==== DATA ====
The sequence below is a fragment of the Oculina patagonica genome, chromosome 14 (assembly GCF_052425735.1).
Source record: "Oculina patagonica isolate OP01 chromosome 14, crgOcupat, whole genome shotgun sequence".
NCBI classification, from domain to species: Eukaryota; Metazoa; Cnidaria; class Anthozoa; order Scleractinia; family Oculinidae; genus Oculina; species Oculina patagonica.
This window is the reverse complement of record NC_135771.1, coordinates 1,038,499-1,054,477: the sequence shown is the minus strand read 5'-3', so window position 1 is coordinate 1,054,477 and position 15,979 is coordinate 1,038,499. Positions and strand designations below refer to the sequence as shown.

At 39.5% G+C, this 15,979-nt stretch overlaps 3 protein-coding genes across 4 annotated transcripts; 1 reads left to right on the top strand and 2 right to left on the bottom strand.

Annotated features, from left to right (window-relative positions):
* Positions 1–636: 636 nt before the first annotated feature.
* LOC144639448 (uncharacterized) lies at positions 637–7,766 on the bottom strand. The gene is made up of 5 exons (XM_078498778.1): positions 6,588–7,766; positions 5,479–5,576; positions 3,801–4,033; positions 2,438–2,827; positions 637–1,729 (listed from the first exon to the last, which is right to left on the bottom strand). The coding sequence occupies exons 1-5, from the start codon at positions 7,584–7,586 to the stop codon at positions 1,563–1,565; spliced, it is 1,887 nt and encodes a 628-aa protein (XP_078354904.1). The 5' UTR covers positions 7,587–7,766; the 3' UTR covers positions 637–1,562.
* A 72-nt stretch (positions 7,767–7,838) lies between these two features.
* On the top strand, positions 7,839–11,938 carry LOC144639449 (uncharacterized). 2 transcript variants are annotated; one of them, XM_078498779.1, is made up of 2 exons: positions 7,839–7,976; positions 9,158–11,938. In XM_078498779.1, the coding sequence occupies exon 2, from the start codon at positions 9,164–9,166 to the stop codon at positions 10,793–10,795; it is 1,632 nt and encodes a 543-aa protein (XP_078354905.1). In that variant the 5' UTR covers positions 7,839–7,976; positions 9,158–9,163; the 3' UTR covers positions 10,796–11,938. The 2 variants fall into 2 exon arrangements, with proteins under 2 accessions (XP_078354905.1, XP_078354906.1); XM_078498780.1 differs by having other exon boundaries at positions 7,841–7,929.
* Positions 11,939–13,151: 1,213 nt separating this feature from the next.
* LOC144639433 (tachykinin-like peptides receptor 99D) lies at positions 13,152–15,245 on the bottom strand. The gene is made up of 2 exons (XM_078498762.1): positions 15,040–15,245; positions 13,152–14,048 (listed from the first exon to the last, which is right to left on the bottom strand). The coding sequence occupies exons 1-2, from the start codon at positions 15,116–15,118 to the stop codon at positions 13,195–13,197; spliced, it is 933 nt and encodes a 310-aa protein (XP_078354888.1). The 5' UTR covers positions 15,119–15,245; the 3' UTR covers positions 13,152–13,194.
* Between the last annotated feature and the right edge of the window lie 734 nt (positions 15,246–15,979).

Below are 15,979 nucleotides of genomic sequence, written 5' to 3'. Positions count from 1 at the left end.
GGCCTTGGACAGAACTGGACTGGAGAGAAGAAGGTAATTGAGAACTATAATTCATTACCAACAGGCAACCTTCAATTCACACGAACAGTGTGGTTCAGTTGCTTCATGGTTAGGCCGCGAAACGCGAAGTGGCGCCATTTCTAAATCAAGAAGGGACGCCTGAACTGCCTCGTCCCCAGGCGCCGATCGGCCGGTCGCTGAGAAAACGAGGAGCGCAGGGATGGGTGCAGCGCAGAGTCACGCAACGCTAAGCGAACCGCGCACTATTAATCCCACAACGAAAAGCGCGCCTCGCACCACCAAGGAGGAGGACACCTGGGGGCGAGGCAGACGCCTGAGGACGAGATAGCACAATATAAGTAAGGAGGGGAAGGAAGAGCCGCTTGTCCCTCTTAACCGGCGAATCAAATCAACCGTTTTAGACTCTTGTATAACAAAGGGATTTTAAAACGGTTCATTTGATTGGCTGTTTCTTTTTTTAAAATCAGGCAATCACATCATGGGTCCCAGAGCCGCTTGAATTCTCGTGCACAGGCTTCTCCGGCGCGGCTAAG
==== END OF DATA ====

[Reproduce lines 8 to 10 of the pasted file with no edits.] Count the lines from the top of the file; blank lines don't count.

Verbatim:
* LOC144639448 (uncharacterized) lies at positions 637–7,766 on the bottom strand. The gene is made up of 5 exons (XM_078498778.1): positions 6,588–7,766; positions 5,479–5,576; positions 3,801–4,033; positions 2,438–2,827; positions 637–1,729 (listed from the first exon to the last, which is right to left on the bottom strand). The coding sequence occupies exons 1-5, from the start codon at positions 7,584–7,586 to the stop codon at positions 1,563–1,565; spliced, it is 1,887 nt and encodes a 628-aa protein (XP_078354904.1). The 5' UTR covers positions 7,587–7,766; the 3' UTR covers positions 637–1,562.
* A 72-nt stretch (positions 7,767–7,838) lies between these two features.
* On the top strand, positions 7,839–11,938 carry LOC144639449 (uncharacterized). 2 transcript variants are annotated; one of them, XM_078498779.1, is made up of 2 exons: positions 7,839–7,976; positions 9,158–11,938. In XM_078498779.1, the coding sequence occupies exon 2, from the start codon at positions 9,164–9,166 to the stop codon at positions 10,793–10,795; it is 1,632 nt and encodes a 543-aa protein (XP_078354905.1). In that variant the 5' UTR covers positions 7,839–7,976; positions 9,158–9,163; the 3' UTR covers positions 10,796–11,938. The 2 variants fall into 2 exon arrangements, with proteins under 2 accessions (XP_078354905.1, XP_078354906.1); XM_078498780.1 differs by having other exon boundaries at positions 7,841–7,929.